Premier League clubs made light of the financial implications of the coronavirus pandemic by spending over £1billion in this summer’s transfer window to once more showcase the league’s financial might.
With matchday income down due to the lack of spectators, clubs across Europe cut their cloth accordingly – but Arsenal and Manchester United’s respective deadline-day moves for Thomas Partey and Alex Telles capped off a typical English summer of spending.
The final total of £1.24bn ranks third in Premier League history for a summer window and represents, according a report by the Centre for Economics and Business Research (Cebr), a net spend of £813million.
The latter figure is an increase of over £180m on last summer and comes despite the net spend in Europe’s so-called ‘big five’ leagues falling by nearly a third from £1.2bn to £838m.
“(Gross) transfer spending is down by approximately half this summer compared to previous summer transfer windows across Europe’s top five leagues,” Cebr economist Sam Miley told the PA news agency.
“There is some slight subdued level of spending (in the Premier League) but certainly compared to the likes of Germany and Spain, the levels of spending have largely been unobstructed by Covid, it seems.
“One suggestion for that is ultimately that of greater spending power, which stems from the channels of revenue on which clubs are dependent.
“We see significant levels of revenue stemming from the likes of broadcast deals and sponsorship, meaning that Premier League clubs – particularly at the higher end of the table – are less dependent on the revenues from match-going fans.
“This is what sets the Premier League apart from counterparts across Europe, where sponsorship and broadcast deals are less significant proportions of their revenue and ticket sales are more significant.
“With Covid implementing restrictions on match-going fans, those sources of revenue are drastically curtailed for clubs on the continent.”
Chelsea led the English spending by signing players including Timo Werner, Kai Havertz and Ben Chilwell, while Manchester City reinforced their defence with Nathan Ake and Ruben Dias and United completed five signings on deadline day.
Only Serie A clubs, with a total of £686m, paid out even a third as much in fees as the Premier League – and the Italian top flight recouped all but £49m of that figure in player sales.
Ligue 1 clubs spent £390m gross and £51m net, while LaLiga and the Bundesliga made trading profits of £74m and £1m respectively.
Miley added: “A lot of those leagues would typically spend money on players from the Premier League, and as such the level of exports has been significantly more subdued and that plays into a wider transfer deficit.”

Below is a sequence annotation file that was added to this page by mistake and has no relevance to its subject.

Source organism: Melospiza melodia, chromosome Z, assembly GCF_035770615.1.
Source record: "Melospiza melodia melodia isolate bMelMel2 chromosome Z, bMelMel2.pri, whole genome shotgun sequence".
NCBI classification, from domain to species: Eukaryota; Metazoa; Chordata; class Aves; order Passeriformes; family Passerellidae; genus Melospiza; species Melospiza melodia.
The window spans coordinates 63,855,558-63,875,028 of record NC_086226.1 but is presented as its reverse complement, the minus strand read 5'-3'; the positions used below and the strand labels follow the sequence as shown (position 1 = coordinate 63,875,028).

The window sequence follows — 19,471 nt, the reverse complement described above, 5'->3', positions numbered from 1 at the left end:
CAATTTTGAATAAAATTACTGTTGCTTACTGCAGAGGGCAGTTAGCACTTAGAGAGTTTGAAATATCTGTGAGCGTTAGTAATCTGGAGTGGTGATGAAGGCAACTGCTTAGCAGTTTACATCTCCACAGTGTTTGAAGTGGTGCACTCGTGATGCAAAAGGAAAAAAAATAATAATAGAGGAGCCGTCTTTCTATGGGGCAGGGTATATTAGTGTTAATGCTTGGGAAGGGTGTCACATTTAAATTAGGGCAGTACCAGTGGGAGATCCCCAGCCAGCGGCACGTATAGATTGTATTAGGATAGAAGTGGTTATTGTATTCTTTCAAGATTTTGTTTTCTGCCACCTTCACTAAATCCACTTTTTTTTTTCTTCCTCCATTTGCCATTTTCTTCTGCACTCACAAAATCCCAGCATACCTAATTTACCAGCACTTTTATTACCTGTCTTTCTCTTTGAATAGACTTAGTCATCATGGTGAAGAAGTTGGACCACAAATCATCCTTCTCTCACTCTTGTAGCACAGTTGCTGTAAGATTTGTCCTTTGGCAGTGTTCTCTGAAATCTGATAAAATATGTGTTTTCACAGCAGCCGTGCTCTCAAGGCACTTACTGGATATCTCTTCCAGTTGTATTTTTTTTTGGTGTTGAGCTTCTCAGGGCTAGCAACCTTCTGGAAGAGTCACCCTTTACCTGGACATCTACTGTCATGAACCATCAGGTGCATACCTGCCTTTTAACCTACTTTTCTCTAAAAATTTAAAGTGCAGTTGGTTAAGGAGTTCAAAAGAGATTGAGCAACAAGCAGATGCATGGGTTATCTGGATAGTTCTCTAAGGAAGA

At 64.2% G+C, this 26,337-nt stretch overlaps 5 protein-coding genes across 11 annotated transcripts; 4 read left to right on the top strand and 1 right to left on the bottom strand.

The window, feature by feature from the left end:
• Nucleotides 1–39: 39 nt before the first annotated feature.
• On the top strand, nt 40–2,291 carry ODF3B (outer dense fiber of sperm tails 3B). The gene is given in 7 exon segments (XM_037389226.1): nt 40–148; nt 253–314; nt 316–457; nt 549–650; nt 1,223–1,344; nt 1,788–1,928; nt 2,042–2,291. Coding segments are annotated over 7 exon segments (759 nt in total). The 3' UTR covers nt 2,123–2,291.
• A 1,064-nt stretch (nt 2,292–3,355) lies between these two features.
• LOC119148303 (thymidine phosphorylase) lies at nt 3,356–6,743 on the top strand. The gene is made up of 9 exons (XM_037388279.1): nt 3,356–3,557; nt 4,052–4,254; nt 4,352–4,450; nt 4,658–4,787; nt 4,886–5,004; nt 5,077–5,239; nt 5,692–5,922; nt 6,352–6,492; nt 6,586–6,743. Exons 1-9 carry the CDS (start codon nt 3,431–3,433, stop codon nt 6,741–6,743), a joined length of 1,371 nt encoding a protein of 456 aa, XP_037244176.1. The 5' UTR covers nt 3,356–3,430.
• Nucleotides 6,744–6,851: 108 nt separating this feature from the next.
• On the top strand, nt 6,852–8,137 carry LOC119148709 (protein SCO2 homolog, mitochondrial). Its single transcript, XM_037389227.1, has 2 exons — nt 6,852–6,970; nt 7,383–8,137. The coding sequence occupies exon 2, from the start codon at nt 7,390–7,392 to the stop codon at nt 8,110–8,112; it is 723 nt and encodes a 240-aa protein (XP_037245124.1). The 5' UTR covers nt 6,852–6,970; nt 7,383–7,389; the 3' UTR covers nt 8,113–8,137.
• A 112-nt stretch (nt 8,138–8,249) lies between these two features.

The report was commissioned by Football Index, whose co-founder Mike Bohan sees no prospect of a let-up in future windows despite sounding a note of caution.
Speaking before Monday night’s deadline, Bohan said: “The Premier League is still set to spend over £1billion on transfers, and I think the critical thing this report finds is their transfer deficit is actually going to increase on last summer.
“This level of spending is something of a self-perpetuating problem – for finishing bottom last season, Norwich got £87m in TV money so every club is desperate to not fall out of the league, and their safest bet of staying in is to invest in the playing staff.
“All of these clubs have got three main sources of income. All three of those will come under downward pressure.
“The sponsorship fees – behind every shirt sponsor is a real business, they have to make decisions about managing their own finances. The TV deals will come under more pressure given the wider economic uncertainty and people’s appetite to spend on pay TV.
“But I think the gate receipts is the one that’s going to be very difficult, even for the Premier League clubs, to bridge that gap.”
Despite the big spending in England, former Arsenal chief executive Ivan Gazidis felt a greater level of financial responsibility had helped lessen the impact of Covid-19, which he said would otherwise have been “crippling”.
“We can be glad that the football world embraced more financial discipline seven or eight years ago and really put that as a priority,” Gazidis, now at AC Milan, told LeadersWeek.direct.
“Had we faced Covid and this crisis in the same financial situation that football was in seven or eight years ago, the crisis would have been even more dramatic – and it’s been dramatic enough. But it would have really been completely crippling.”
The Cebr report was commissioned by Football Index, the world’s first football stock market. To find out more go to: https://www.footballindex.co.uk/
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